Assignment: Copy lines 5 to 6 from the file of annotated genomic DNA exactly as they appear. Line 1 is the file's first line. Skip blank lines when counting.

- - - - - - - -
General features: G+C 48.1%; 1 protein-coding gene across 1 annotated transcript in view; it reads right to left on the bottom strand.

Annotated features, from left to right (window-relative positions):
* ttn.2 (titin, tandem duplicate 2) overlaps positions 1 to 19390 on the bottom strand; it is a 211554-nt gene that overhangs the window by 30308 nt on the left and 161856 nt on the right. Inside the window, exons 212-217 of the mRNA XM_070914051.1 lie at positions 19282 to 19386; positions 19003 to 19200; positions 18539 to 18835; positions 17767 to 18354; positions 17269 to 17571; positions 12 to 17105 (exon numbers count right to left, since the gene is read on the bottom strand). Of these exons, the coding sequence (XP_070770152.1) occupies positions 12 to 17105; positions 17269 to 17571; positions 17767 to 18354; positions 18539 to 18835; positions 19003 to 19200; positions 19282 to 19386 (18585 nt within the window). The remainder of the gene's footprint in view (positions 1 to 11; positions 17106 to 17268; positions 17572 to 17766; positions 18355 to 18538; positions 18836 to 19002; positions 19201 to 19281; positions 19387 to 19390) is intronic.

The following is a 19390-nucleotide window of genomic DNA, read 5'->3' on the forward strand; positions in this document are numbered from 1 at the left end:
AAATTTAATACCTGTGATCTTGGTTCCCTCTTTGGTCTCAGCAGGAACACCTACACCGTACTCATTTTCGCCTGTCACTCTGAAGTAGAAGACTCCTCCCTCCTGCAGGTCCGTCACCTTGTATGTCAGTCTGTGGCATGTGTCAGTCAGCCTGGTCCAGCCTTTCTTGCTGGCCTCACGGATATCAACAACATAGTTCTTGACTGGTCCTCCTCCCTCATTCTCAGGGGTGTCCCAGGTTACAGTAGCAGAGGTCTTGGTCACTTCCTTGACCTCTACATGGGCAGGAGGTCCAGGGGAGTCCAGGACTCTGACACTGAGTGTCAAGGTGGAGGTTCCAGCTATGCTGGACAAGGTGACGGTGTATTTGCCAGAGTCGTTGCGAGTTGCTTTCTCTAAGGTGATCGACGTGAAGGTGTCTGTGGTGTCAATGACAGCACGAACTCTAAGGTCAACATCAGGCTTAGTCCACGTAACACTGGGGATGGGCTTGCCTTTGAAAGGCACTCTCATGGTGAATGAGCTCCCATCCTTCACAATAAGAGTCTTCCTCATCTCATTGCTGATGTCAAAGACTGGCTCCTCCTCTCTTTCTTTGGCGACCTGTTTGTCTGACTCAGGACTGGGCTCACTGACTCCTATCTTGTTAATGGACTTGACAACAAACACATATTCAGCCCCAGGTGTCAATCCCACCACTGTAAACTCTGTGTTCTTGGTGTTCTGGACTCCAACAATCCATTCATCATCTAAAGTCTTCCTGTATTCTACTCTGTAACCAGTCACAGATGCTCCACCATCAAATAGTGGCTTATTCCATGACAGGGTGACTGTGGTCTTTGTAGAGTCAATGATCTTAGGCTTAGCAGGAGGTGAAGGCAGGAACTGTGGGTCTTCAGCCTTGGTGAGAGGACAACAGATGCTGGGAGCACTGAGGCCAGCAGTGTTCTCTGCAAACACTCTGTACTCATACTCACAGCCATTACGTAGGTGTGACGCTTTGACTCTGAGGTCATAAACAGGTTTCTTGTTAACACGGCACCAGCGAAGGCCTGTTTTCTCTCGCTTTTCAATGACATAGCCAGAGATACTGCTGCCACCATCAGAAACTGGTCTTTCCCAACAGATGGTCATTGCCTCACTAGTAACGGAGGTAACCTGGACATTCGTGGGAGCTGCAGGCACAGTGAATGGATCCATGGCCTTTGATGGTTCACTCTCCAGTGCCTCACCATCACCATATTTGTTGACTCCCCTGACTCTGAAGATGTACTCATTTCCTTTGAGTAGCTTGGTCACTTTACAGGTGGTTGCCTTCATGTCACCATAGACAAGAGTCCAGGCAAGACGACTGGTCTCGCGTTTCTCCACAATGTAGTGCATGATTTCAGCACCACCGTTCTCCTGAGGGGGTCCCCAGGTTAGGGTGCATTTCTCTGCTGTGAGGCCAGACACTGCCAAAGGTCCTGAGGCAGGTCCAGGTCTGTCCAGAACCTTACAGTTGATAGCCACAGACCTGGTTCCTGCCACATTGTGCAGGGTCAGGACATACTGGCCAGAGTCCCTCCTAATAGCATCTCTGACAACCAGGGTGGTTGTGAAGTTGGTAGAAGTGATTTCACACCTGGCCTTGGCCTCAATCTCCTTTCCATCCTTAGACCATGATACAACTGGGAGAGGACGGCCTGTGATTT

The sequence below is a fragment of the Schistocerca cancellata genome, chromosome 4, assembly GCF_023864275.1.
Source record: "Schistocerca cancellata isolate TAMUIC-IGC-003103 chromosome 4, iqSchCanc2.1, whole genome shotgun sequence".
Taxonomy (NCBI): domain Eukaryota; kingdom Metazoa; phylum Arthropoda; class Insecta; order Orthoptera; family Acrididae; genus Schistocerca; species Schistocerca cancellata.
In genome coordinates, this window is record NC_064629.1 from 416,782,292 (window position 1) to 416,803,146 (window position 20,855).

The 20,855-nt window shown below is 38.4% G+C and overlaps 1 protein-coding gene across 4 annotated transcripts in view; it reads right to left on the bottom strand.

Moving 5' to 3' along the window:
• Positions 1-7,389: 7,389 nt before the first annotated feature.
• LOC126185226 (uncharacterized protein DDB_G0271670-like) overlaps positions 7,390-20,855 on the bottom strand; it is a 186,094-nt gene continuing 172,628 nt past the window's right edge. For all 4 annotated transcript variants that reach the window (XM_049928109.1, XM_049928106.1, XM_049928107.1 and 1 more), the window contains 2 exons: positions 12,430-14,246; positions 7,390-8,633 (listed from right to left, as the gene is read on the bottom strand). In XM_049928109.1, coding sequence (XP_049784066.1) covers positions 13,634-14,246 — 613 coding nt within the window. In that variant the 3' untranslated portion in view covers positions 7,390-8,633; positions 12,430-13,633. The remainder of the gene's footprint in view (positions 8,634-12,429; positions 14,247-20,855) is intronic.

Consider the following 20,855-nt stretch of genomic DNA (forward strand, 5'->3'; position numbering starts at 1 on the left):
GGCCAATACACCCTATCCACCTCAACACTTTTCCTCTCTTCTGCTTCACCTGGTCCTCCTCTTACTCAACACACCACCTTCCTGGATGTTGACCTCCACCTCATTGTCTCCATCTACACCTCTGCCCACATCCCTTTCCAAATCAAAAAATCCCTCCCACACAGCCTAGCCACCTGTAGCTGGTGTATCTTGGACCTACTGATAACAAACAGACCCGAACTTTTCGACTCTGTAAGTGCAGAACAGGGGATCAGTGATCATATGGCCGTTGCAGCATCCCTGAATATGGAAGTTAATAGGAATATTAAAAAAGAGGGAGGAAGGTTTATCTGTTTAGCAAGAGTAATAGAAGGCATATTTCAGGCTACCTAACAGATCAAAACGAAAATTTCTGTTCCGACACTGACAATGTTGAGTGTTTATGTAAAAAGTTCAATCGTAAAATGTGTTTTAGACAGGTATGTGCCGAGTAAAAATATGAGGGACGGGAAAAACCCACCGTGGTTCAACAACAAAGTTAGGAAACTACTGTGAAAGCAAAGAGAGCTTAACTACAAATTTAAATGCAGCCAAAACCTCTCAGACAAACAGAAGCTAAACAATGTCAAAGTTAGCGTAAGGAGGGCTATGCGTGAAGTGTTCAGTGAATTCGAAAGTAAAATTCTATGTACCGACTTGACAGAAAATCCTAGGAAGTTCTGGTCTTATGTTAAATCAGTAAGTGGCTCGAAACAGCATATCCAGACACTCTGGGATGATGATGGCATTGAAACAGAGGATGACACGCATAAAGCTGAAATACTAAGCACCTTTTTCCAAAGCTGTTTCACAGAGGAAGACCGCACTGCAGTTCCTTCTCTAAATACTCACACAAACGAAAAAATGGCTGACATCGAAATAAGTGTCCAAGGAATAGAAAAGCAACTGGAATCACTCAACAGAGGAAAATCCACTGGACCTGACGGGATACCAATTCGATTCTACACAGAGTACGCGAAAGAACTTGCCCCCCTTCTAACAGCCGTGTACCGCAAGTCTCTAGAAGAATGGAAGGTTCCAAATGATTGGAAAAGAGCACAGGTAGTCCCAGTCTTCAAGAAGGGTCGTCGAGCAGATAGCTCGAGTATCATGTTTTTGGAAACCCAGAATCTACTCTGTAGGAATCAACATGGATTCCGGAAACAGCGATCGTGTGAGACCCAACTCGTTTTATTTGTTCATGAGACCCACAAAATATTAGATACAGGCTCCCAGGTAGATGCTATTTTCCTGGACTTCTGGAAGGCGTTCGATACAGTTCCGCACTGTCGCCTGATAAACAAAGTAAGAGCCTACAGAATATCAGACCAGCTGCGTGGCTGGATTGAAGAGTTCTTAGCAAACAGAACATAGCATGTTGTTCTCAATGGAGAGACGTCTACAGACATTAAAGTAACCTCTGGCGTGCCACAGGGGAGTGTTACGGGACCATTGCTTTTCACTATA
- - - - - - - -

AAATTTAATACCTGTGATCTTGGTTCCCTCTTTGGTCTCAGCAGGAACACCTACACCGTACTCATTTTCGCCTGTCACTCTGAAGTAGAAGACTCCTCCCTCCTGCAGGTCCGTCACCTTGTATGTCAGTCTGTGGCATGTGTCAGTCAGCCTGGTCCAGCCTTTCTTGCTGGCCTCACGGATATCAACAACATAGTTCTTGACTGGTCCTCCTCCCTCATTCTCAGGGGTGTCCCAGGTTACAGTAGCAGAGGTCTTGGTCACTTCCTTGACCTCTACATGGGCAGGAGGTCCAGGGGAGTCCAGGACTCTGACACTGAGTGTCAAGGTGGAGGTTCCAGCTATGCTGGACAAGGTGACGGTGTATTTGCCAGAGTCGTTGCGAGTTGCTTTCTCTAAGGTGATCGACGTGAAGGTGTCTGTGGTGTCAATGACAGCACGAACTCTAAGGTCAACATCAGGCTTAGTCCACGTAACACTGGGGATGGGCTTGCCTTTGAAAGGCACTCTCATGGTGAATGAGCTCCCATCCTTCACAATAAGAGTCTTCCTCATCTCATTGCTGATGTCAAAGACTGGCTCCTCCTCTCTTTCTTTGGCGACCTGTTTGTCTGACTCAGGACTGGGCTCACTGACTCCTATCTTGTTAATGGACTTGACAACAAACACATATTCAGCCCCAGGTGTCAATCCCACCACTGTAAACTCTGTGTTCTTGGTGTTCTGGACTCCAACAATCCATTCATCATCTAAAGTCTTCCTGTATTCTACTCTGTAACCAGTCACAGATGCTCCACCATCAAATAGTGGCTTATTCCATGACAGGGTGACTGTGGTCTTTGTAGAGTCAATGATCTTAGGCTTAGCAGGAGGTGAAGGCAGGAACTGTGGGTCTTCAGCCTTGGTGAGAGGACAACAGATGCTGGGAGCACTGAGGCCAGCAGTGTTCTCTGCAAACACTCTGTACTCATACTCACAGCCATTACGTAGGTGTGACGCTTTGACTCTGAGGTCATAAACAGGTTTCTTGTTAACACGGCACCAGCGAAGGCCTGTTTTCTCTCGCTTTTCAATGACATAGCCAGAGATACTGCTGCCACCATCAGAAACTGGTCTTTCCCAACAGATGGTCATTGCCTCACTAGTAACGGAGGTAACCTGGACATTCGTGGGAGCTGCAGGCACAGTGAATGGATCCATGGCCTTTGATGGTTCACTCTCCAGTGCCTCACCATCACCATATTTGTTGACTCCCCTGACTCTGAAGATGTACTCATTTCCTTTGAGTAGCTTGGTCACTTTACAGGTGGTTGCCTTCATGTCACCATAGACAAGAGTCCAGGCAAGACGACTGGTCTCGCGTTTCTCCACAATGTAGTGCATGATTTCAGCACCACCGTTCTCCTGAGGGGGTCCCCAGGTTAGGGTGCATTTCTCTGCTGTGAGGCCAGACACTGCCAAAGGTCCTGAGGCAGGTCCAGGTCTGTCCAGAACCTTACAGTTGATAGCCACAGACCTGGTTCCTGCCACATTGTGCAGGGTCAGGACATACTGGCCAGAGTCCCTCCTAATAGCATCTCTGACAACCAGGGTGGTTGTGAAGTTGGTAGAAGTGATTTCACACCTGGCCTTGGCCTCAATCTCCTTTCCATCCTTAGACCATGATACAACTGGGAGAGGACGGCCTGTGATTT

The sequence below is a fragment of the Schistocerca cancellata genome, chromosome 4, assembly GCF_023864275.1.